The Recovering Farmer

Tuesday, June 20, 2017

A Honey Do List

Just in case you care, I have now made the bed for five weeks straight. Okay, just to be clear, I don’t always get to it first on the weekends. But during the week I haven’t missed a day. It is kind of interesting how this has turned out. I have found out it only takes a minute. It really does make me feel better. And not only that, I now find it rather disturbing to see an unmade bed. Who would have thought that at my age that could happen? Perhaps there can be more changes.

I now think my wife, who cannot be named, feels that perhaps other changes can happen as well. For years now I have been quite adamant that should I ever see a “honey do” list there would be some significant ramifications. I mean seriously. I have threatened to leave the marriage should that happen. I maintain, and all wives should take note, that if a man says he will do something he will. He does not need to be reminded every six months.

I really thought my wife, who cannot be named, understood this. Unfortunately today I have found out different. Perhaps I never should have started making the bed. I really think that is to blame for the dilemma I face this morning. As much as it made me feel better it has now apparently opened the door for more. Really? Is one significant change not enough for a while? I thought we had a system that protected me from the dreaded “honey do” list.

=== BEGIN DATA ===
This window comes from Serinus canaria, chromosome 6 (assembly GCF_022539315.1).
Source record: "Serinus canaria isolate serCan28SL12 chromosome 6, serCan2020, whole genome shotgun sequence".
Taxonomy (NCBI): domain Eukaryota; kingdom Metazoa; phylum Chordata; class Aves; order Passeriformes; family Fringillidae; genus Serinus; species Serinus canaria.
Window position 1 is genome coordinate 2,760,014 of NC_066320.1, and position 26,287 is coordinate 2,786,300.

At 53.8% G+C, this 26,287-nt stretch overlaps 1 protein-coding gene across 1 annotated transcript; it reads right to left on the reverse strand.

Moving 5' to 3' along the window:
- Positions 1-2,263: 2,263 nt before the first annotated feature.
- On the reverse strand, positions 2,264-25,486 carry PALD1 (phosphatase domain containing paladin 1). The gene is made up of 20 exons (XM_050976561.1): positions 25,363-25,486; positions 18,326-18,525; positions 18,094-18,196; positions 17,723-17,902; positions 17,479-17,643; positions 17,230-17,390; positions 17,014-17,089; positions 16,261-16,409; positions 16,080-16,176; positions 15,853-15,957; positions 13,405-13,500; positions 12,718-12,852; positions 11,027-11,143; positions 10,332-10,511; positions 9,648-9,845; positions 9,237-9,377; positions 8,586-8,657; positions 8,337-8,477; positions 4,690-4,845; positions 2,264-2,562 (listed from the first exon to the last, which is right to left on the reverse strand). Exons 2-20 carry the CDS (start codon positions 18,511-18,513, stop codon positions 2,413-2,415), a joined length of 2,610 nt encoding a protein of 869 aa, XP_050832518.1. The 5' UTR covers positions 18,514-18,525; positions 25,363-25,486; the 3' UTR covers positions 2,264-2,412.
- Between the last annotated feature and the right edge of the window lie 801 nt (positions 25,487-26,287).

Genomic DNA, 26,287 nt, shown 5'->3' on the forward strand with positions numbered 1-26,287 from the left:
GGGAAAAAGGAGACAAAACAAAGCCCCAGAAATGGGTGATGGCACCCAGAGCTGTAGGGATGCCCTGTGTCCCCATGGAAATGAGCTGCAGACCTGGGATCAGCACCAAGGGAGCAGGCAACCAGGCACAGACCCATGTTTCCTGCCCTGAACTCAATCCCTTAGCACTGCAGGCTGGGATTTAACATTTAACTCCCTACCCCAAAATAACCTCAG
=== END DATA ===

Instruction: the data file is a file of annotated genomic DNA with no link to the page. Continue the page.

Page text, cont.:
My wife, who cannot be named, is organized, to say the least. She makes lists for herself. I would not be at all surprised if in her binder, yes, she has a binder, there would already be a list for some gathering that may or may not happen at Christmas, 2018. Seriously, she is quite anal about that. I have noticed lately that her binder is open to her most recent to do page and placed in a prevalent place on our kitchen counter. And, on occasion, I will glance at it, making sure she doesn’t see that, and actually do some of the tasks she has listed. Perhaps that is what has led to my fall from grace. Honestly, I was just trying to be helpful.

I noticed last night that there was some sarcasm involved when she asked what my schedule was like for this week. You see, being self-employed with my type of work can bring about periods of little work. She hints at the fact that I seem to be semi-retired. I insist I have a flexible schedule. I told her I had a conference call slated for this morning. In a less than a loving voice she commented on how busy my life was. Having said that she had just come off a twelve hour workday. Perhaps I should be more understanding.